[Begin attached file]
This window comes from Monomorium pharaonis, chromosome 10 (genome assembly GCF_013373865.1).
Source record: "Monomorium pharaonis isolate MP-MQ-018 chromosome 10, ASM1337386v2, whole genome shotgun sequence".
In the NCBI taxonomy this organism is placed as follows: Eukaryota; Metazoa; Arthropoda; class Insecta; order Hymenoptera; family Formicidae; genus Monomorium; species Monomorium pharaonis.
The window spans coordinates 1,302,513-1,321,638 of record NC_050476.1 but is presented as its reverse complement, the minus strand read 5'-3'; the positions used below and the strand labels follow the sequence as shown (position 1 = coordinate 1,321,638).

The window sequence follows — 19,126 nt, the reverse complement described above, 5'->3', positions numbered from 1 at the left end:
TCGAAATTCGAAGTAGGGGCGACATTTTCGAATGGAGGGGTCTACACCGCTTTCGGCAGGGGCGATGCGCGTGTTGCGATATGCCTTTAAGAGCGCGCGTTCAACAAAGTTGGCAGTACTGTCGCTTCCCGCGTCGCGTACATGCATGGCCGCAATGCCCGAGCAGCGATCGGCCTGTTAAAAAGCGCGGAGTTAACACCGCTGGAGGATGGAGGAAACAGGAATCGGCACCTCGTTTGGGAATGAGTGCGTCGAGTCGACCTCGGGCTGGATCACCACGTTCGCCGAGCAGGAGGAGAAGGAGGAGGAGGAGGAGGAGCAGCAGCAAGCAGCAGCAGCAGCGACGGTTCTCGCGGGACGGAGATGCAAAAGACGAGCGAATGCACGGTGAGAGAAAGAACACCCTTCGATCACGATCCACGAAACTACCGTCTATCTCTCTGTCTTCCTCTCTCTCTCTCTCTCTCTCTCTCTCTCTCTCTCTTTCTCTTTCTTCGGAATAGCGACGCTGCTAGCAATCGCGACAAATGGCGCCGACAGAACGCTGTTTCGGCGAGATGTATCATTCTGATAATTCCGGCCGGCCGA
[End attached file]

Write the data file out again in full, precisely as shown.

This window comes from Monomorium pharaonis, chromosome 10 (genome assembly GCF_013373865.1).
Source record: "Monomorium pharaonis isolate MP-MQ-018 chromosome 10, ASM1337386v2, whole genome shotgun sequence".
In the NCBI taxonomy this organism is placed as follows: Eukaryota; Metazoa; Arthropoda; class Insecta; order Hymenoptera; family Formicidae; genus Monomorium; species Monomorium pharaonis.
The window spans coordinates 1,302,513-1,321,638 of record NC_050476.1 but is presented as its reverse complement, the minus strand read 5'-3'; the positions used below and the strand labels follow the sequence as shown (position 1 = coordinate 1,321,638).

The window sequence follows — 19,126 nt, the reverse complement described above, 5'->3', positions numbered from 1 at the left end:
TCGAAATTCGAAGTAGGGGCGACATTTTCGAATGGAGGGGTCTACACCGCTTTCGGCAGGGGCGATGCGCGTGTTGCGATATGCCTTTAAGAGCGCGCGTTCAACAAAGTTGGCAGTACTGTCGCTTCCCGCGTCGCGTACATGCATGGCCGCAATGCCCGAGCAGCGATCGGCCTGTTAAAAAGCGCGGAGTTAACACCGCTGGAGGATGGAGGAAACAGGAATCGGCACCTCGTTTGGGAATGAGTGCGTCGAGTCGACCTCGGGCTGGATCACCACGTTCGCCGAGCAGGAGGAGAAGGAGGAGGAGGAGGAGGAGCAGCAGCAAGCAGCAGCAGCAGCGACGGTTCTCGCGGGACGGAGATGCAAAAGACGAGCGAATGCACGGTGAGAGAAAGAACACCCTTCGATCACGATCCACGAAACTACCGTCTATCTCTCTGTCTTCCTCTCTCTCTCTCTCTCTCTCTCTCTCTCTCTCTCTTTCTCTTTCTTCGGAATAGCGACGCTGCTAGCAATCGCGACAAATGGCGCCGACAGAACGCTGTTTCGGCGAGATGTATCATTCTGATAATTCCGGCCGGCCGA